Newspaper article Charleston Gazette Mail

Business College Censured ; Loss of Accreditation Could Hurt Students

Newspaper article Charleston Gazette Mail

Business College Censured ; Loss of Accreditation Could Hurt Students

Article excerpt

The West Virginia Business College, with campuses in Wheeling and Nutter Fort, was not re-accredited and its students could risk losing access to federal financial aid unless the school wins an appeal of the decision. The school's current accreditor, the Accrediting Council for Independent Colleges and Schools, denied the school's request for re-accreditation at a December meeting. Citing "substantive noncompliance with accreditation requirements, the council sent a letter to the school ordering it to develop a plan to teach out all of its current students by the end of January.

Only schools that are accredited by a federally recognized agency can access Title IV funds, which include federal student loans and Pell Grants. In WVBC's 2014 fiscal year, about 77 percent of the school's revenue came from Title IV funds, according to data from the U.S. Department of Education.

The ACICS claimed in a 12-page letter that the administrator of the school's surgical technology program doesn't have enough time to run the program and isn't qualified to teach its classes. The letter claims that administrator Debra Hammitt has a diploma only in surgical technology and "four months of unverified and limited experience in an oral surgeon's office, which the council said is not enough to teach classes for an associate's degree.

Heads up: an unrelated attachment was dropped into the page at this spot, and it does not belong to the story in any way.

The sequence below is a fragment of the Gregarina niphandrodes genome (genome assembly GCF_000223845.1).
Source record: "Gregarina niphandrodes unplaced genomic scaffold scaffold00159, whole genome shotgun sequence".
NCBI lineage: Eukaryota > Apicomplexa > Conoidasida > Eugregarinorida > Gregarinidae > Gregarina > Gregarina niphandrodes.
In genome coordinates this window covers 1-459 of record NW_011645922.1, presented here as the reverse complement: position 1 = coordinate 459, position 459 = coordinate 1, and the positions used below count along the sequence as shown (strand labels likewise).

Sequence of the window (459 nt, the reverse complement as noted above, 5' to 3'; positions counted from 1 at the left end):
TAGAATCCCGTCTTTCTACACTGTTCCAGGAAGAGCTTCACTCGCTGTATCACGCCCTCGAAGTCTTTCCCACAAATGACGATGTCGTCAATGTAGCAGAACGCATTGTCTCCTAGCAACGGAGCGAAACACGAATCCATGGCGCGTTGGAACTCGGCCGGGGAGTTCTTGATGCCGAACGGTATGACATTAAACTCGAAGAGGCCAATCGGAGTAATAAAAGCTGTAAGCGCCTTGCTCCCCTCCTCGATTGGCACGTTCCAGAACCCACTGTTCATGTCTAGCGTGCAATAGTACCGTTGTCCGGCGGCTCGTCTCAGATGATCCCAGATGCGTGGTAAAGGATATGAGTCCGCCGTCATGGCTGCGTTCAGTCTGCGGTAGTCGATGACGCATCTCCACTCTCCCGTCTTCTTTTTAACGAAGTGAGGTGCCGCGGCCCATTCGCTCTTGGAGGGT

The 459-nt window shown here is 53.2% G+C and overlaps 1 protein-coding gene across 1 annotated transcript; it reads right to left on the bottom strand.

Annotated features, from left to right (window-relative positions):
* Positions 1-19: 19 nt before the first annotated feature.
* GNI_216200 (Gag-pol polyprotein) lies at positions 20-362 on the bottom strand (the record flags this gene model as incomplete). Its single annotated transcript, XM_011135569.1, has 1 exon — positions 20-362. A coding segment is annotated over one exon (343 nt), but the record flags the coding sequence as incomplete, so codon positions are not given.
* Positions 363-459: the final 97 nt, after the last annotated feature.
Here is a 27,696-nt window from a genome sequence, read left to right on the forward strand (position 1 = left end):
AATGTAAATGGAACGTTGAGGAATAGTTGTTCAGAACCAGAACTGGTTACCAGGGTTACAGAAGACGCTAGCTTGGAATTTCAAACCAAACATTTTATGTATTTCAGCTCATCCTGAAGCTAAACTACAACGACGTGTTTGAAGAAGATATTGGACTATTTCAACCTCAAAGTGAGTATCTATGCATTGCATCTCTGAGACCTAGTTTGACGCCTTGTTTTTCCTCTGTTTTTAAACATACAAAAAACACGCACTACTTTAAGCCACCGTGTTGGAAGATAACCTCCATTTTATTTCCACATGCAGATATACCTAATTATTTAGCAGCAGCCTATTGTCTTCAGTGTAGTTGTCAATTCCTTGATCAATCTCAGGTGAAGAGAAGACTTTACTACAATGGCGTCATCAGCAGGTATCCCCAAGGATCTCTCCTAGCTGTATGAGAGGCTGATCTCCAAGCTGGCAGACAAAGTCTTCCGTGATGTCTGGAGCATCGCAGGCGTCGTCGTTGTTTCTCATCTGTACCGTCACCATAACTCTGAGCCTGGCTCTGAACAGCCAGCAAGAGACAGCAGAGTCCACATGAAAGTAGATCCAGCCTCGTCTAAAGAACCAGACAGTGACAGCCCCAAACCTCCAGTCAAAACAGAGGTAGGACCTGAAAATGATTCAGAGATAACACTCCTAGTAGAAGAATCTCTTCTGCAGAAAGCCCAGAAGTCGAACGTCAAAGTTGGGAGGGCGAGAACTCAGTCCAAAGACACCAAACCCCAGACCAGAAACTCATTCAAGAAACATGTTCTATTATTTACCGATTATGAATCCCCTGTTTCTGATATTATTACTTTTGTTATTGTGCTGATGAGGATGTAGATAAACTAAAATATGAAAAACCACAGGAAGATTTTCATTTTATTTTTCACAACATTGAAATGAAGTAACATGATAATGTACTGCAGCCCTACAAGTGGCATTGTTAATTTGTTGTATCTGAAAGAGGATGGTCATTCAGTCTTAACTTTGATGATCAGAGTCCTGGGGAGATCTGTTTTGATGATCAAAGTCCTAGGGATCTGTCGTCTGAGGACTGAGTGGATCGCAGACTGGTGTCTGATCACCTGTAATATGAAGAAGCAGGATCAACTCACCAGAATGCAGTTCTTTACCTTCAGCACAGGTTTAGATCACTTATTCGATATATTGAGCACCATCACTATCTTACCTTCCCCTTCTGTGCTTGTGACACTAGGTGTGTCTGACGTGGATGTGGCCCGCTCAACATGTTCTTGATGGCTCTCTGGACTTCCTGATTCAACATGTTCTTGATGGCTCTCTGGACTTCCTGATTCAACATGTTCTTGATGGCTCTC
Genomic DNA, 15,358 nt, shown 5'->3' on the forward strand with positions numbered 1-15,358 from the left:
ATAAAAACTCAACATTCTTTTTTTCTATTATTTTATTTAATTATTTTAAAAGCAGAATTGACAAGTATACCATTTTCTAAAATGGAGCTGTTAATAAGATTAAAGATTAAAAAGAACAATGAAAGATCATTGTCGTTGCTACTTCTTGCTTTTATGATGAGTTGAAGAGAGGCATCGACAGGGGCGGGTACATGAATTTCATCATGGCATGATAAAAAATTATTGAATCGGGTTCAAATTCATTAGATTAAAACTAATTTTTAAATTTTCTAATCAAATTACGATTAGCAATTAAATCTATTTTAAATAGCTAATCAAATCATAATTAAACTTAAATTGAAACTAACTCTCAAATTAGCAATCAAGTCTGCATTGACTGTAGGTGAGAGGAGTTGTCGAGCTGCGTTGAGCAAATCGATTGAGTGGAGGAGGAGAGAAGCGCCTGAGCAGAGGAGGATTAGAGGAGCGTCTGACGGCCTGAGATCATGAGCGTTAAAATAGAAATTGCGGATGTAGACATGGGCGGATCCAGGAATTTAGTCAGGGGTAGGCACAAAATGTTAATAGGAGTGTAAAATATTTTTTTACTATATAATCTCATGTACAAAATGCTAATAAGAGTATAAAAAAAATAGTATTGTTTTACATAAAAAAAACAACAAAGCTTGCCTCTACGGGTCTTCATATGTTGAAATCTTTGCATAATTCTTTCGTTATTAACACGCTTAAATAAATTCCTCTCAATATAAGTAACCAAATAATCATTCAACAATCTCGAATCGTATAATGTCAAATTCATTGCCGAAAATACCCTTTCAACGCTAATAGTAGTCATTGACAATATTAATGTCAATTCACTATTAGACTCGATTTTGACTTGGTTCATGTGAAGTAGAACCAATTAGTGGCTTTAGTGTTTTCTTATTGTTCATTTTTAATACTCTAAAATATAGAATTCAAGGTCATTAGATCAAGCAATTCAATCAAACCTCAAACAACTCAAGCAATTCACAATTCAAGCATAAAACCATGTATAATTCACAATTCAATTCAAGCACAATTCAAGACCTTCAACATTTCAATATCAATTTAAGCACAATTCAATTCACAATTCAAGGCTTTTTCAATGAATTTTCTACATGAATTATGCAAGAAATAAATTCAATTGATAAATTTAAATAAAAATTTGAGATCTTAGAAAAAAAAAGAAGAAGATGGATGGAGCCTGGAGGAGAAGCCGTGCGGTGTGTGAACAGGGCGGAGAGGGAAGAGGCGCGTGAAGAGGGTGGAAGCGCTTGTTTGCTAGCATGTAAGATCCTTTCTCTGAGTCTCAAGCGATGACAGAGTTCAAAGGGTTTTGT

The ACICS also said in the letter that at least one woman was teaching a phlebotomy course before having a certificate in phlebotomy, that there is no evidence the school "reflects the highest ethical standards in its relations with students and that it didn't follow its stated refund policy for student financial aid.

"It is especially disconcerting that some students and faculty have claimed that the campus is taking out loans without student approval and other students are convinced that the school is stealing their money,' the letter reads.

In 2013, the last time the school sought to be re-accredited, it took five ACICS reviews to demonstrate that it had fixed problems the council found then, according to the letter.

The move to deny the re-accreditation came in early December, just as the ACICS itself was dealt a blow. Over the summer, the federal Department of Education began the process to no longer recognize the ACICS as an accrediting body, putting hundreds of colleges across the country, including six for-profit schools in West Virginia, in jeopardy. …

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